- Representation of Jodi Schwendimann, Cooler Concepts, and NuCoat in a patent infringement case spanning more than nine years where , we successfully proved during a ten-day jury trial that industry giant Arkwright Advanced Coating, Inc. (“AACI”) had willfully infringed Ms. Schwendimann’s patents covering single-step, iron-on image transfer sheets for dark colored t-shirts. We also successfully protected Ms. Schwendimann against allegations that she infringed, through her companies, patents owned by AACI by obtaining a verdict that included a determination that one of AACI’s patents was invalid.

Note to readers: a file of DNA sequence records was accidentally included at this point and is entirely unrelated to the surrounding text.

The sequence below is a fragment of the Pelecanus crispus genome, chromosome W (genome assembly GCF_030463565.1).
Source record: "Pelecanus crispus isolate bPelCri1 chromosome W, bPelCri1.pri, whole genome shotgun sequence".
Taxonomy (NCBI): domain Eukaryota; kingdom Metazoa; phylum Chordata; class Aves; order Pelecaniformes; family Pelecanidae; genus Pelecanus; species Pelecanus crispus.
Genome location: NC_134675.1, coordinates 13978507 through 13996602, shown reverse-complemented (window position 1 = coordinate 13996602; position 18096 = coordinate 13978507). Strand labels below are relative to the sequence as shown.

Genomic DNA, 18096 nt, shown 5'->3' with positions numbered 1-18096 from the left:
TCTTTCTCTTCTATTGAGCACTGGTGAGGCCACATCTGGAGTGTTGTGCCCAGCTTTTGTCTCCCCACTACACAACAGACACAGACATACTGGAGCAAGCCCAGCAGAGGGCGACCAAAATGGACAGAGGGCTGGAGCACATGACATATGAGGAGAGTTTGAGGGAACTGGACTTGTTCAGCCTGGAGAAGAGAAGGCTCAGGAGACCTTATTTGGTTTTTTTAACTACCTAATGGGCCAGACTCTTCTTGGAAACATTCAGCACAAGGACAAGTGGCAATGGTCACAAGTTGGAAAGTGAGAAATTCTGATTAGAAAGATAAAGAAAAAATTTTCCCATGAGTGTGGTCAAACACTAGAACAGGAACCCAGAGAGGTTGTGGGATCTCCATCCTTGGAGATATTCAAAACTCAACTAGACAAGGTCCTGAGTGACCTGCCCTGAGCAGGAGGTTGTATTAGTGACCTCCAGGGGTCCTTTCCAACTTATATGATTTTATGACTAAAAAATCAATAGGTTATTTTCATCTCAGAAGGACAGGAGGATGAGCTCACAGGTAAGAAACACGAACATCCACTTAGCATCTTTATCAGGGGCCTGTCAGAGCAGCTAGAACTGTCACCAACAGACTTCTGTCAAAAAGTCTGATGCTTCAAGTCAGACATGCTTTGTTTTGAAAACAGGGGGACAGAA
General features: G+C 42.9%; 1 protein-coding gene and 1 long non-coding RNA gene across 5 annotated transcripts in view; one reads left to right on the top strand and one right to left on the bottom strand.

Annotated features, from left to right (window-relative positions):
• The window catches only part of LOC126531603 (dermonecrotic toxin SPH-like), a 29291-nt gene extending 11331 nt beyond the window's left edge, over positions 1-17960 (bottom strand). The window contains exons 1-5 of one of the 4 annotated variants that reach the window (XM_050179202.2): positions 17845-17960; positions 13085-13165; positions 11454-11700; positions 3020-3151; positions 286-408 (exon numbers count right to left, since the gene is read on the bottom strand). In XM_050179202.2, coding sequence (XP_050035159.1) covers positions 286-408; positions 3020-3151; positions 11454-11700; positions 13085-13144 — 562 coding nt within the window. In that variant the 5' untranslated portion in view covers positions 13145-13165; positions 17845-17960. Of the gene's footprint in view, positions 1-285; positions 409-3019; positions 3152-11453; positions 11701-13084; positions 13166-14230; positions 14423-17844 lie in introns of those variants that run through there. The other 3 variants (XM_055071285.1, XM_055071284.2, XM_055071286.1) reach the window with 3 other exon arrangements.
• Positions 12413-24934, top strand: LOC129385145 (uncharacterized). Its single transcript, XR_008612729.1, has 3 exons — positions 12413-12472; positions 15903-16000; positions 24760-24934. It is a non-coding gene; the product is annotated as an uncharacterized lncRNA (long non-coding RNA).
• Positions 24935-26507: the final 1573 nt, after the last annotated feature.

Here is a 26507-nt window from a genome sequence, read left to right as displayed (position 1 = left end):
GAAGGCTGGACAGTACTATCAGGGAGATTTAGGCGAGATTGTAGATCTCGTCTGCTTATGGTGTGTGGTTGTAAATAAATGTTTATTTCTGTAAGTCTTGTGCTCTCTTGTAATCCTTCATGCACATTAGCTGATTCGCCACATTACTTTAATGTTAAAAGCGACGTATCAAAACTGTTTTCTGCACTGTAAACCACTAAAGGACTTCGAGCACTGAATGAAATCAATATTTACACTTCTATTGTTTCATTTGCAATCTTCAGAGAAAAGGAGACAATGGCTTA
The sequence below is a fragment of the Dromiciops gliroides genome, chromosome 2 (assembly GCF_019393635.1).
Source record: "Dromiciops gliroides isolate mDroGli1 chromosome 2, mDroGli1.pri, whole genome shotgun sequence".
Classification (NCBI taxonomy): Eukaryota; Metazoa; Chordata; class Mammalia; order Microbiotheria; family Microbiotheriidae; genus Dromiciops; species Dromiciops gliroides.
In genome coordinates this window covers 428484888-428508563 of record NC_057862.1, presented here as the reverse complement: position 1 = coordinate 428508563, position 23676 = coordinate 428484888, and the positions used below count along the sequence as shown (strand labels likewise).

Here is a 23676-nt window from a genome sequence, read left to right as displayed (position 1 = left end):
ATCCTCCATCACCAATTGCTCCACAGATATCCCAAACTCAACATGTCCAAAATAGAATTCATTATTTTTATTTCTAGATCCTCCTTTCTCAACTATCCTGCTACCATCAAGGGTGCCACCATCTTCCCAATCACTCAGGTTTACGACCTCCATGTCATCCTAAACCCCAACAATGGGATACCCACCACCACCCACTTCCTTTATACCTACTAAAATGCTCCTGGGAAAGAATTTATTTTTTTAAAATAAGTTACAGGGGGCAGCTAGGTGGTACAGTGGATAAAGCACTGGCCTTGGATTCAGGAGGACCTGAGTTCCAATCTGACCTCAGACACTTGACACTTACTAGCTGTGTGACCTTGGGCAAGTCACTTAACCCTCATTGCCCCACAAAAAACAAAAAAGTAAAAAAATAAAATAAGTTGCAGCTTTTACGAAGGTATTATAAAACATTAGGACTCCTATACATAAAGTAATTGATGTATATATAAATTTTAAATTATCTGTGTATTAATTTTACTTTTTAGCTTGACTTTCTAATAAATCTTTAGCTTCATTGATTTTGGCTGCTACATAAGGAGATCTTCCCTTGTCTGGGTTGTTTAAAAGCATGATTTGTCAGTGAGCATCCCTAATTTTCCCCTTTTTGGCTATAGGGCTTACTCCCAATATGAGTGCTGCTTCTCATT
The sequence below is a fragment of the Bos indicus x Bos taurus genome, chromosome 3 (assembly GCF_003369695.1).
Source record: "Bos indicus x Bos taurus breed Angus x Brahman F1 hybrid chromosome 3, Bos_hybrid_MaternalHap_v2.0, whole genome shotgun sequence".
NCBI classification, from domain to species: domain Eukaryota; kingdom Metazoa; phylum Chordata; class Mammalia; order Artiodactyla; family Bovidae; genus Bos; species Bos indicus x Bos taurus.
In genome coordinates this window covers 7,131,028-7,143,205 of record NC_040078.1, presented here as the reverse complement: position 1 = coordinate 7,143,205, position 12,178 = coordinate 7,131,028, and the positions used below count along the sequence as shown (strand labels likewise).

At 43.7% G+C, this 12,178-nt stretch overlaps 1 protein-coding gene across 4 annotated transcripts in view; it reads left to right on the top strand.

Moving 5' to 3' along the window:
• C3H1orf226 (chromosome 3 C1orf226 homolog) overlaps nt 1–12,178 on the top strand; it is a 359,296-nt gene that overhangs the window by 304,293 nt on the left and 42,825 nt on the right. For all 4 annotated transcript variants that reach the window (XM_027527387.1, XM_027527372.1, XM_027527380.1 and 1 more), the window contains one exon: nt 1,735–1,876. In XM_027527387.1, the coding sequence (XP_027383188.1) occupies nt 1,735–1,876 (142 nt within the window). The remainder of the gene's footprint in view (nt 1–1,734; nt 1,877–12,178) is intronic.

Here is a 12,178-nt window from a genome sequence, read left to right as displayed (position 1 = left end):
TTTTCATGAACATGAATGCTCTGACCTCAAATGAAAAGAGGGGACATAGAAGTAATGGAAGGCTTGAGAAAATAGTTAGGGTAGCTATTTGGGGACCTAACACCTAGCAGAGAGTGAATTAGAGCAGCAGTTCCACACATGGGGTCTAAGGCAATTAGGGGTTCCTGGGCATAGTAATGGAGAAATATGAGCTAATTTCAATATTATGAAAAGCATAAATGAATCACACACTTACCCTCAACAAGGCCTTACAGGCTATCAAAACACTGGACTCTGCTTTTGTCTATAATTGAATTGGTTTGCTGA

- Representation of Candyland, Inc. in three separate trademark infringement matters relating to its CHICAGO MIX® popcorn, a unique blend of traditional, caramel, and cheese flavored popcorns. All three lawsuits were resolved very favorably for Candyland, including resulting in a permanent injunction barring further use of Candyland’s trademarks by Snyder’s-Lance Inc., CaramelCrisp, LLC (also known as Garrett Popcorn Shops) and Cornfields, Inc., which makes G.H. Cretors popcorn for retailers such as Costco, Whole Foods and Hy-Vee. The cases received wide-attention by local news outlines, including a syndicated story by CBS News Minneapolis and another story by Fox9 News.